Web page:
shop': frankly admitted that this could
be done without difficulty and it y
ii : r t e . t f v r i o l the cu
white i t
t i t e n . u v a . t a i (T it of the ri a
thi re are no hook.s.oreo or news offices
convenient to where you re iide the pub
'', her of the Ledger will send you a co..y
by mud. if you will send him live cents in
a leiter, Address, Robert Bonner, Ledger
Office, 44 Ann Street. New Yon This
story is entitled, 'Perils of the Birder,"
and grows more and more interesting us it
Another State Admitted
The Ilouse of Representatives yester.
day finally passed th. bill, which had previ.
ously gone through the Senat for the ad
mission 01 Minnesota into the Union as a
State, and we thus have now n galaxy of
thirty two stars to emblazon upon the na
ICc.neuo aLri in
cuter in under the recent act of Congress,
there will be still stouter State sovereign
ty toudd to the list. Minnesota had al
reedy made choice of her senators and rep.
resentrAtves in anticipation of her admis
sion, and they will most likely take their
settle in rongress to day. Gen Shields
and Mr. Rice arc the Senators. The bill,
we believe, allows the State two Represen
tative,, tho' Minnesota l.ad claimed three
When will signs and wonders cease ?
Not till the destroying angel shall clip short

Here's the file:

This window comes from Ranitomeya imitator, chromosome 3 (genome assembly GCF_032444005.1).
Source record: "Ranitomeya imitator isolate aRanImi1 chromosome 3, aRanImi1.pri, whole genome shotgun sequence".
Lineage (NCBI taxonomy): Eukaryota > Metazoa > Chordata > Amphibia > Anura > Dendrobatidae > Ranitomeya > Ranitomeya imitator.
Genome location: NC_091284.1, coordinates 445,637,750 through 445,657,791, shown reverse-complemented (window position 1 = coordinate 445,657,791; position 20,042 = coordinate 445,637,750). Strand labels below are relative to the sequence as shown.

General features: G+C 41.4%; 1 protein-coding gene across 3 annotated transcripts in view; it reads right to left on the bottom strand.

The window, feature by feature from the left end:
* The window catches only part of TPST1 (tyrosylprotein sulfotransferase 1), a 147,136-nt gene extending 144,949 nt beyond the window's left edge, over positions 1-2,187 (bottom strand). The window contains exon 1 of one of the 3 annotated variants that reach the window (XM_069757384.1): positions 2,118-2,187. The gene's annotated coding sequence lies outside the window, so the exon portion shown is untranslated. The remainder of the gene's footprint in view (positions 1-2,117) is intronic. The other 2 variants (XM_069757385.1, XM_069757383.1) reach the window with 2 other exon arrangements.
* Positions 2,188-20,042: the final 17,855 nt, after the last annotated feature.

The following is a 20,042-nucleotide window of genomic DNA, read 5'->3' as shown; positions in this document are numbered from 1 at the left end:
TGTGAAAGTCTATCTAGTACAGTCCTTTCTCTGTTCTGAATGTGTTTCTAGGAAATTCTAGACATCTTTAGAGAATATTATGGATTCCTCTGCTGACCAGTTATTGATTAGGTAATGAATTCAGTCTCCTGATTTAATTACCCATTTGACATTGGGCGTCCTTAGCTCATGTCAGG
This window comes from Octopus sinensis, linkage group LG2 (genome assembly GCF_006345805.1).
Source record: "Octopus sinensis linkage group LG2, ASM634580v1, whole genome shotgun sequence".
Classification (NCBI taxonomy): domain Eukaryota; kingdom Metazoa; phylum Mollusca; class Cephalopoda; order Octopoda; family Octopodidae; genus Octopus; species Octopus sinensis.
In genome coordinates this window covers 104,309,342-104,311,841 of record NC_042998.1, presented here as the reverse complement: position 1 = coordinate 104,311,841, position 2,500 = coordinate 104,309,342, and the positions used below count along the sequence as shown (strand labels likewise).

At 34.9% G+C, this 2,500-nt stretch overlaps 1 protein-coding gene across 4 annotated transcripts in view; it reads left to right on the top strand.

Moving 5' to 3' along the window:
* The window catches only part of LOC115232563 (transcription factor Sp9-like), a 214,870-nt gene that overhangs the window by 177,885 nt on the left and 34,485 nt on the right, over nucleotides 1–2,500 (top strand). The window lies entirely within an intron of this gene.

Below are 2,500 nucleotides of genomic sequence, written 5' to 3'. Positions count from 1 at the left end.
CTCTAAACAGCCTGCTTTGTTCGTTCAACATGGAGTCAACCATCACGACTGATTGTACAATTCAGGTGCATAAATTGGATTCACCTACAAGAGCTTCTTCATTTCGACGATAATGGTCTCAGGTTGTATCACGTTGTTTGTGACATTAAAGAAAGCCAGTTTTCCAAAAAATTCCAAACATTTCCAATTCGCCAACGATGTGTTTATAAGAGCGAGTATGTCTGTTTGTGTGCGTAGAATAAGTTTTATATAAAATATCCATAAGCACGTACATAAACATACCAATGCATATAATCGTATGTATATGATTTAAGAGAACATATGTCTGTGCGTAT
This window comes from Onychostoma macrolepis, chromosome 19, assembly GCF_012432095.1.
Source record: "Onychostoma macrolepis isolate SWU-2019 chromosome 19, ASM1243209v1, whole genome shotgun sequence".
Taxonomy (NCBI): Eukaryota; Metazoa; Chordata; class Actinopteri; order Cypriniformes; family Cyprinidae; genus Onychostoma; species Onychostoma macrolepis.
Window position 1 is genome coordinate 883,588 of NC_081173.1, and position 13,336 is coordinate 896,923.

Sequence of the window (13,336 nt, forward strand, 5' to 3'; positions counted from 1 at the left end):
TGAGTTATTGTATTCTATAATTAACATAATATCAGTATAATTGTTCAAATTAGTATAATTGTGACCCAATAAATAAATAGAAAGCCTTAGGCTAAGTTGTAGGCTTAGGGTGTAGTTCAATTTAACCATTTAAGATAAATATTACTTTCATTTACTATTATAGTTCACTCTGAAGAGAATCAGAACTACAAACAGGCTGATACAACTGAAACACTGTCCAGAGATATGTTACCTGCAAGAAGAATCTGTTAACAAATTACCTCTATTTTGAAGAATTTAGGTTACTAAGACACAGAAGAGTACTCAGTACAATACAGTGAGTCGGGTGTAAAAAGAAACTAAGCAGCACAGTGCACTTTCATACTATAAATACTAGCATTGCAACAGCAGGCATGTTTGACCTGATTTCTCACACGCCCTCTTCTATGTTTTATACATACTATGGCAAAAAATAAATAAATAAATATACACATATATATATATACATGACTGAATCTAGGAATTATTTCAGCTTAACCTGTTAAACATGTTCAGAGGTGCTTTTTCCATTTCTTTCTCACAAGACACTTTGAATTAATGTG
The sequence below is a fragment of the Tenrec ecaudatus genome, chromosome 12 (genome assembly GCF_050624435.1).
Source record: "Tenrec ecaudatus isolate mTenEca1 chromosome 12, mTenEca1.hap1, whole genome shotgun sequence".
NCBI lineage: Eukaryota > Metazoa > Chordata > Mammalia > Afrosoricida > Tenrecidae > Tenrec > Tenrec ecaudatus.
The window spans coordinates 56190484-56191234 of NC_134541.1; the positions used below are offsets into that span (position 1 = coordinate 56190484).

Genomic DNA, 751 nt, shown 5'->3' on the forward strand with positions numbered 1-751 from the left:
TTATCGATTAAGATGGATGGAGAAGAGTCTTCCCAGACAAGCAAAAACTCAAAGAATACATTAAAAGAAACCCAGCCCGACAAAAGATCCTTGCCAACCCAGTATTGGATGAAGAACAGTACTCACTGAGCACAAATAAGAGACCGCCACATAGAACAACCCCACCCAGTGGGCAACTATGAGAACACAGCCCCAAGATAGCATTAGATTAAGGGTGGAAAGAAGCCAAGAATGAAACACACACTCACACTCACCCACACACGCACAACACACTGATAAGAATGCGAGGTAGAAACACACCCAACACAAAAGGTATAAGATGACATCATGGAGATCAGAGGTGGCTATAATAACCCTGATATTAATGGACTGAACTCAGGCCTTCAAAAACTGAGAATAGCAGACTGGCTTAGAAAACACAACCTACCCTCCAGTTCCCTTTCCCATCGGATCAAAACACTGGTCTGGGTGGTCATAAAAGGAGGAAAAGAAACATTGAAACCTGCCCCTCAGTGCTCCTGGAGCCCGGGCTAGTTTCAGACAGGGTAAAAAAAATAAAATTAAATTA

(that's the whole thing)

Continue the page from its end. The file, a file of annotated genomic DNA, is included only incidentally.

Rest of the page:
the thread of time. and the heavens be
robed together as a scroll. Not a day pas
ses but we see good and bad signs, as the
following will show :
It is a good sign to see a man doing an
act of charity to his fellows.
It is a bad sign to hear him boastiog of
It is a good sign to see an honest man
wearing his old clothes.
It is a hod sign to see them filling the
Wes in the windows
It is a good sign to seen inan wiping the
perspiration front his face.
It is a had sign to see him wipe his
chops as he comes out of a cellar.
It is a grind siert to see a women dressed
with ours and nvotn,s.
It is a bud sign to see her husband sued
(or her finery.
It is a gond sign to see a man advertise
in the paper.
It is a bad sigr. to see the sheriff adver
tise for him.
It is a good sign to 9 . `13 a man sending
his children to school. •
It is o bad sign to see them educated at
evening schools, on the public squares.
ICrA farmer was asked why he did not
subscribe for a newspaper. , •Elecause,"
said he,' when father died, he left me a
good many, and 1 have not read them then'
A MODEL TENANT.— •Jimmy get some
kindlin', and be makin' a tire '
+laze, sir, I canst—Misther O'Brien